Boots

This past Sunday, Mars and I competed at our second rated show together. The judging was harsh. This week I’m wondering when and if I’ll ever have a more independent seat, softer elbows, and a more elastic connection. The one positive comment was, “Attractive pair.” It’s not nothing.


Last summer, just before I moved out of TriBeCa, I went to visit Vogel Custom Boots, in SoHo, to be fitted for my first pair of dress riding boots. I changed riding disciplines in the last few years, moving sideways from the hunter/jumper world to the other, even more froufrou, dressage. The tiny Vogel store front sat on a narrow, quiet street in a neighborhood of exquisite historic cast-iron buildings now bustling with high-end retail stores; it fit in nicely with its carved wood sign with gilded lettering, and custom shoes in the window, displaying the full spectrum of English riding boots.

My trainer likes to remind me that the word “dressage” is from the French, meaning “training.” It’s the flatwork, the not-jumping part of riding. At the Olympic level, the horses seem to dance, and they perform freestyle choreography to music.  At my level, you learn a test, in advance, that is written out on paper, with different gaits and figures performed at the letter-labeled points of the ring. The test takes 5 or 6 minutes, a long time for an athlete (horse or rider) to concentrate and really give a peak athletic performance. It looks like plain old horseback riding, and it’s judged by a person with a scorecard, giving you marks for the different movements and then a written score at the end. You can read where the judge thought your horse hollowed or fell in or bulged or hurried, where you needed more bend or impulsion, and you are welcome to use it to become a deranged and obsessive perfectionist about your riding and your horse’s way of going. Or, you can use it to reflect on those things you need to work on, and get to work improving.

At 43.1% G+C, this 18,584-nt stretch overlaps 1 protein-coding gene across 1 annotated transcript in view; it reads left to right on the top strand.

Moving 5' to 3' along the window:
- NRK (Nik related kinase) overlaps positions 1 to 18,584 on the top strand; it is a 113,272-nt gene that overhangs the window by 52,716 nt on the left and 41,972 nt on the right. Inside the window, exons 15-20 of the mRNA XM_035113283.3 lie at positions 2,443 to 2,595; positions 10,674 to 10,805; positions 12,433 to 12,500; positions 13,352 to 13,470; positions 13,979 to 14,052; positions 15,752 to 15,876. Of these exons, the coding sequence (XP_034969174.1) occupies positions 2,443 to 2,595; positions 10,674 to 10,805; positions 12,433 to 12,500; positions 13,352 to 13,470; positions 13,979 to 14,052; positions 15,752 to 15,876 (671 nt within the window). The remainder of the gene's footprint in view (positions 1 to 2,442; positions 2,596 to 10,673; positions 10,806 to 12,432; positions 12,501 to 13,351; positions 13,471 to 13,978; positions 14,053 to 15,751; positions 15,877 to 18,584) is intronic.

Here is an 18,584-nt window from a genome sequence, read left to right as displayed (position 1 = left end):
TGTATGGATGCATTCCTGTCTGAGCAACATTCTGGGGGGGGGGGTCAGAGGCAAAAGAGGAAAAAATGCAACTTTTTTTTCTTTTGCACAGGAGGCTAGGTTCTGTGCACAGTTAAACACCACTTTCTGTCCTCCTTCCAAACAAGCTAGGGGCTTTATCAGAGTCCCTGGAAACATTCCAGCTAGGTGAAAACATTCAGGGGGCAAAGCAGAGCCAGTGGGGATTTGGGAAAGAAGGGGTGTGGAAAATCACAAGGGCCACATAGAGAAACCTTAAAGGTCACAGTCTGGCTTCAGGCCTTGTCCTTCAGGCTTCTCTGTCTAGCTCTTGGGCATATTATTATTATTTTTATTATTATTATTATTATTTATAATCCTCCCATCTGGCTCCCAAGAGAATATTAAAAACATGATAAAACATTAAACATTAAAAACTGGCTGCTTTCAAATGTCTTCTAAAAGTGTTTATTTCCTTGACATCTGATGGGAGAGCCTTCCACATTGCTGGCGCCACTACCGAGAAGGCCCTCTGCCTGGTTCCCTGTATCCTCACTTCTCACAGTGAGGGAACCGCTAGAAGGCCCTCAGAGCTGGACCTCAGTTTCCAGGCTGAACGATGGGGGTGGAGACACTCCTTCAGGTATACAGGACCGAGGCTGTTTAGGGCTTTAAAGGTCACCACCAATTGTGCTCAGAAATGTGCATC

The way a test is written, “3. K-X-M Change rein; 4. Between C &H Working canter left lead. 5; E Circle left 20m,” is not how it always rides. At a recent (unrated) schooling show, for example, my 6-year-old horse Mars whinnied violently at M, beginning at step 3 of the test, and then again, each time he passed the corner marked M or even got close to it: at step 5 when we circled at E, between step 8 & 9, at step 11 when we circled at E again, and then, again after step 13. I think another horse somewhere on the property was answering him.
A horse can whinny gently and quietly, almost under his breath. This wasn’t that kind of whinnying. This was like the horse equivalent of screaming. You can feel it emanating from the bowels of the horse, rumbling up under the saddle, vibrating through his chest, and then erupting from his great jaws. What are horses saying when they whinny? Maybe the horse version of, “WHERE YOU AT?” and the reply, “WHERE YOU AT, BRO!?” Whinnying during a test does not do much to earn a horse “submission” points, added to the end of one’s dressage score, for “willing cooperation, harmony, attention and confidence, acceptance of bit and aids, straightness, lightness of forehand and ease of movements.” Alas.